We really are to accept one another as Christ accepted us. But the key here is that we first need to accept God’s grace to be able to accept anybody. So do receive God’s gifts: grace, peace, salvation, joy, and love. Let the Holy Spirit fill you up that there’s no need left within you. Then you’re ready to accept others as Christ accepted you. We can’t but God can. God’s grace changes us to love others. And when we do accept others and love them, we do bring praise to God. Not because of us but because God’s grace is that powerful. God still works miracles. Everyone who accepts others like Christ accepted us is a proof of that. God is alive and active. Let’s get into what God is doing!
To all my friends and followers (hoping they are both the same) Those who know me, know I am Jewish, and today begins the Jewish New Year, I want to wish everyone "A good and Sweet Year It is the year 5776...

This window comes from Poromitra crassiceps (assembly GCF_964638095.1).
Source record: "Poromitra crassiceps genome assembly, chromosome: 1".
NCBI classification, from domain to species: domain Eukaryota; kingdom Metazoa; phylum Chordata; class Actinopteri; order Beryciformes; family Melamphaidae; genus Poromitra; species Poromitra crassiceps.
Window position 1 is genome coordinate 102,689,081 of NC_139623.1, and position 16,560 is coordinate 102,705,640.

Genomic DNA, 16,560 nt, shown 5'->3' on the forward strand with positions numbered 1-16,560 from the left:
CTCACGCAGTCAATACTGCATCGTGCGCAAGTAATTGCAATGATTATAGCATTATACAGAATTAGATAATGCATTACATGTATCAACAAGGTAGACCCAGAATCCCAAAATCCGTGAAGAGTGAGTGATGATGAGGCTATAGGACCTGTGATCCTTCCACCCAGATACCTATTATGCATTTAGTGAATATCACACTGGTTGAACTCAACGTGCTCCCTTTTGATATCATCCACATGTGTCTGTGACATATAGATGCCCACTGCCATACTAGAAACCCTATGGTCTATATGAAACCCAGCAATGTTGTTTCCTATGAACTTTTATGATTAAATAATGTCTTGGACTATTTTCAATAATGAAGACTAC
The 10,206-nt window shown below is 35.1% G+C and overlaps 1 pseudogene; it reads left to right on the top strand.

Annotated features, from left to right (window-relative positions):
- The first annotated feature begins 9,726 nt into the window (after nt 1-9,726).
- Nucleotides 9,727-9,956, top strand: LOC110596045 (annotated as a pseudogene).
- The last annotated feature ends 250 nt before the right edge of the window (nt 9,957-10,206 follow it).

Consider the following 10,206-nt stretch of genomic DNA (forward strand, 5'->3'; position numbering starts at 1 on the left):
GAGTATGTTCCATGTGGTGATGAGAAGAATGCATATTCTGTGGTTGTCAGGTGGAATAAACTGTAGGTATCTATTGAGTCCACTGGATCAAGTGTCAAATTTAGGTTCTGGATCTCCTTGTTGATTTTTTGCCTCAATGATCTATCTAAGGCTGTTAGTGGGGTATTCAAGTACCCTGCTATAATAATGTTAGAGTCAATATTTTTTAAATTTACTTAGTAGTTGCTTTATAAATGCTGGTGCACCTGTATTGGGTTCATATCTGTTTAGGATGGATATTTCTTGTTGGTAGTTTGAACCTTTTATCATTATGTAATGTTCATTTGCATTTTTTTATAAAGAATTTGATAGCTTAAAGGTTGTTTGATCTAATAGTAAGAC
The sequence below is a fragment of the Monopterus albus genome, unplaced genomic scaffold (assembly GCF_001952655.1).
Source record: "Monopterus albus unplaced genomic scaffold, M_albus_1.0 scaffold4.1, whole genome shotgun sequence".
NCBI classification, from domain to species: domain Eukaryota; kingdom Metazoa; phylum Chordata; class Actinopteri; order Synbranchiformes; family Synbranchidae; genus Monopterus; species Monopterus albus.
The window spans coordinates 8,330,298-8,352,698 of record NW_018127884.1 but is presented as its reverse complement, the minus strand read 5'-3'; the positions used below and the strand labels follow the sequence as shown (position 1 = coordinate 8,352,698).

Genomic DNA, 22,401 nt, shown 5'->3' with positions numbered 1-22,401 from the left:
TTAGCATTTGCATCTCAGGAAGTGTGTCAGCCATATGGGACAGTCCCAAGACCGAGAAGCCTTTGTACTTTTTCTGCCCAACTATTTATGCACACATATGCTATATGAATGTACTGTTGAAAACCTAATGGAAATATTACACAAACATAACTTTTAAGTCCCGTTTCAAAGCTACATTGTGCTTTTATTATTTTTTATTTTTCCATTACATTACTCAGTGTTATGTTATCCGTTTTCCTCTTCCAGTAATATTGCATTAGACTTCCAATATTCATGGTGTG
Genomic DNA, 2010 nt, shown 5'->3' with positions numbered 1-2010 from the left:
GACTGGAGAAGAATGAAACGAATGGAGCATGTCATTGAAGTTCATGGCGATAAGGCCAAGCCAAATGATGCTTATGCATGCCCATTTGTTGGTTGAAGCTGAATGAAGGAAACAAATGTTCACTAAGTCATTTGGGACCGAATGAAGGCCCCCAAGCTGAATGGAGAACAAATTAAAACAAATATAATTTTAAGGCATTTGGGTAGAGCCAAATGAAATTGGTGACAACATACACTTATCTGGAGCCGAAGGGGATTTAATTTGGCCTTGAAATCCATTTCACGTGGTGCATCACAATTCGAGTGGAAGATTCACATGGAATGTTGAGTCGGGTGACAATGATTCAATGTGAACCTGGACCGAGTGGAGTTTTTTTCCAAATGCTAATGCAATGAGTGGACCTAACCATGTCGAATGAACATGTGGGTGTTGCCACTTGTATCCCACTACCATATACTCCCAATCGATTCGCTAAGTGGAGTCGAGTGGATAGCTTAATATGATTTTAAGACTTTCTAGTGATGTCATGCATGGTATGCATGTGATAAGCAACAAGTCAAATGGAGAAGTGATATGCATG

if you “hate the sin and love the sinner,” but never practicalize what God’s love fully means as it relates to the sinner, you are missing something that is of paramount importance.
Though the intent of the statement is okay, the danger is that it can lead you into the pluralistic relativism you so despise in the culture today. Hate the sin, but love the sinner is a forced juxtaposition of biblical thought that can abuse the word “love” while obscuring God’s full character and attributes.
You can only “hate the sin and love the sinner” by committing three sins. First, you must judge that the other person’s activity is a sin. Second, you must judge that the other person is a sinner. Third, you have made yourself a judge of sin, even though as a sinner, you are not qualified to judge sin.